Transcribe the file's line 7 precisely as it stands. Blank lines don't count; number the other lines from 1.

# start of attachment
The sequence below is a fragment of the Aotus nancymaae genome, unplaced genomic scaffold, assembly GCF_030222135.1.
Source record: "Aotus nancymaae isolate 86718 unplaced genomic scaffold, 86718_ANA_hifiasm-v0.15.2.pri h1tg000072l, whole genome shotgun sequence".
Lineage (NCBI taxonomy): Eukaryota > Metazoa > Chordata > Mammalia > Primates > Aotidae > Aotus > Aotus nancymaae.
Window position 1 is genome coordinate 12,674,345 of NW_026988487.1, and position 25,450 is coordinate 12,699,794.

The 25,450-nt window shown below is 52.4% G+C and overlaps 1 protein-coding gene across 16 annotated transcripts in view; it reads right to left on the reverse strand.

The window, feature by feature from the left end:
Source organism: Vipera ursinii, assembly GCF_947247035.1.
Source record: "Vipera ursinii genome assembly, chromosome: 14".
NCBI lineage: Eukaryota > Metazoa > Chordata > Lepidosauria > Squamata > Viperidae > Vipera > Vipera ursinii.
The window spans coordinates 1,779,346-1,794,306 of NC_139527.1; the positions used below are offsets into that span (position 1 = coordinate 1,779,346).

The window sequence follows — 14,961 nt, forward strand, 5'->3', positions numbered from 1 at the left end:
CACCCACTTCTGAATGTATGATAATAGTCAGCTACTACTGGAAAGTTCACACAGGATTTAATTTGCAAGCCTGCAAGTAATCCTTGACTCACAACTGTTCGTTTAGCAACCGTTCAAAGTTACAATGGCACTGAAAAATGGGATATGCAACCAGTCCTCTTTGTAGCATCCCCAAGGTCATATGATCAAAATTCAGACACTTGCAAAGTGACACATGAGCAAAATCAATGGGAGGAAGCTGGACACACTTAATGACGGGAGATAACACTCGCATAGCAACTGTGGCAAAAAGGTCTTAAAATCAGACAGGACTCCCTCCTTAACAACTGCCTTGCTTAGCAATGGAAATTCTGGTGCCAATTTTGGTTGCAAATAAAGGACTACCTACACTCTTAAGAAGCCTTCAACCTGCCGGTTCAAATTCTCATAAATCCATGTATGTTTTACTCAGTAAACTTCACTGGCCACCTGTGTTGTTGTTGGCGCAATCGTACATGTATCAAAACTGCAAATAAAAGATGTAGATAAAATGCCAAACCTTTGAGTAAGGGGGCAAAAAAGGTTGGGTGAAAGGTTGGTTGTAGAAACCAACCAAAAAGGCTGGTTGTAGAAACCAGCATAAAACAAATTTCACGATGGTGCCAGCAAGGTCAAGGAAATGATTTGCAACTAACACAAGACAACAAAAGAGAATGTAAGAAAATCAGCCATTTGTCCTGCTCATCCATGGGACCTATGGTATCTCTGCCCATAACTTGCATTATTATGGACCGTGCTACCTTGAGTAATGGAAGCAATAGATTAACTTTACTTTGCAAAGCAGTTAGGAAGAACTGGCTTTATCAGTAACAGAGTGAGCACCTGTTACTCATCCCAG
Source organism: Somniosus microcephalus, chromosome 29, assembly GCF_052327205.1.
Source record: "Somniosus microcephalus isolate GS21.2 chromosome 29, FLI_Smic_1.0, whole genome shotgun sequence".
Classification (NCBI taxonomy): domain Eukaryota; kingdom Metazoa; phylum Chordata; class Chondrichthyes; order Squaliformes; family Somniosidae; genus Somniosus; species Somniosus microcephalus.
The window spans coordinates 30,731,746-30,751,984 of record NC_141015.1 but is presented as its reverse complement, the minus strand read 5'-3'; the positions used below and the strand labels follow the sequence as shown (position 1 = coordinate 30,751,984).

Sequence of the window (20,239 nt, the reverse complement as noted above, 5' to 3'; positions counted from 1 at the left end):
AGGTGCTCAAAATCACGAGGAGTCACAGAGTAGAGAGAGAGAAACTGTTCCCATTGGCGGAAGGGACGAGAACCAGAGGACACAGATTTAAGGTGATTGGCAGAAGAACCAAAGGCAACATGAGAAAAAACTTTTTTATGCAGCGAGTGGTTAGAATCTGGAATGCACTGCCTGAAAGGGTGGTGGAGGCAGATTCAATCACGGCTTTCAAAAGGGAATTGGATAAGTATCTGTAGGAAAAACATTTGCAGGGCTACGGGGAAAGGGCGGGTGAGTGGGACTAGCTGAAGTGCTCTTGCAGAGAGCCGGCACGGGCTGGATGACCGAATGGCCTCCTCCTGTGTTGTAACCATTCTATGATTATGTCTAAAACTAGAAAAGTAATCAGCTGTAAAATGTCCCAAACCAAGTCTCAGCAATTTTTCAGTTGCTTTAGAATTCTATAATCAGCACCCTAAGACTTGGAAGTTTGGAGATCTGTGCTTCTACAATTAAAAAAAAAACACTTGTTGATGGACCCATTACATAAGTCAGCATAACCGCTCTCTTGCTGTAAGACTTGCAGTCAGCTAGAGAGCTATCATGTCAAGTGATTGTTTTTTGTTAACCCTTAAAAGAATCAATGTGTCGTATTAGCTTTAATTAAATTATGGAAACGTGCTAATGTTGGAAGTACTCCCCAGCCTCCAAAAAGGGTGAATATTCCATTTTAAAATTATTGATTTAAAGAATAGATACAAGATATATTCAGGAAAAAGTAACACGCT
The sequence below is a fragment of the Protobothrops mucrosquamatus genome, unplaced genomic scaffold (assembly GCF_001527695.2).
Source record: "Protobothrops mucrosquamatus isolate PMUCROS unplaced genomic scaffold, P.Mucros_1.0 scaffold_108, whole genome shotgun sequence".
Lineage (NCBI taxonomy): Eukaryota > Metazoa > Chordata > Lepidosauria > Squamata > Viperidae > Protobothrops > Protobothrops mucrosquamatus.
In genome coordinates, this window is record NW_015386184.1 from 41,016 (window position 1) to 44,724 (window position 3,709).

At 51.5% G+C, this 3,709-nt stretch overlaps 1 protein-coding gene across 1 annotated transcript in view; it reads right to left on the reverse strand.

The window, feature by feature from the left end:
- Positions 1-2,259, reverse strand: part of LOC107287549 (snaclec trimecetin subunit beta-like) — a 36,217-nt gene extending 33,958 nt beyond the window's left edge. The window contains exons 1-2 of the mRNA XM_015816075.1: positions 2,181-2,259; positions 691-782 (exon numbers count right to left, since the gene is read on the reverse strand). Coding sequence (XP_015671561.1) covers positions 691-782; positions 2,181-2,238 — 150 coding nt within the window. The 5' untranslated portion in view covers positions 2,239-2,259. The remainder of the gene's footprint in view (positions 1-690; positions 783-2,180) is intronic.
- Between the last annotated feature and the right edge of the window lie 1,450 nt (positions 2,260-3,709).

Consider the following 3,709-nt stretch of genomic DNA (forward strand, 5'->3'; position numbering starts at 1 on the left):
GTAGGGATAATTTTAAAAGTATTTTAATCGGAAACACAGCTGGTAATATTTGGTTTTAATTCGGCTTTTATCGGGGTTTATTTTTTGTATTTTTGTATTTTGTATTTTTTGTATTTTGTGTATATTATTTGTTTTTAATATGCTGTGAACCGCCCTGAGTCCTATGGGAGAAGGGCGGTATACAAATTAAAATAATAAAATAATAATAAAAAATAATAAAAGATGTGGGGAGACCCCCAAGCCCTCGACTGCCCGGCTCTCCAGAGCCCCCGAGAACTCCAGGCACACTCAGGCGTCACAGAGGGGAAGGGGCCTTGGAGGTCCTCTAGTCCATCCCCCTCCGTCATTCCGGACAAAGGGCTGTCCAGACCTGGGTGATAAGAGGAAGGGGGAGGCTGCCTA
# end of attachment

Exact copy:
Source organism: Vipera ursinii, assembly GCF_947247035.1.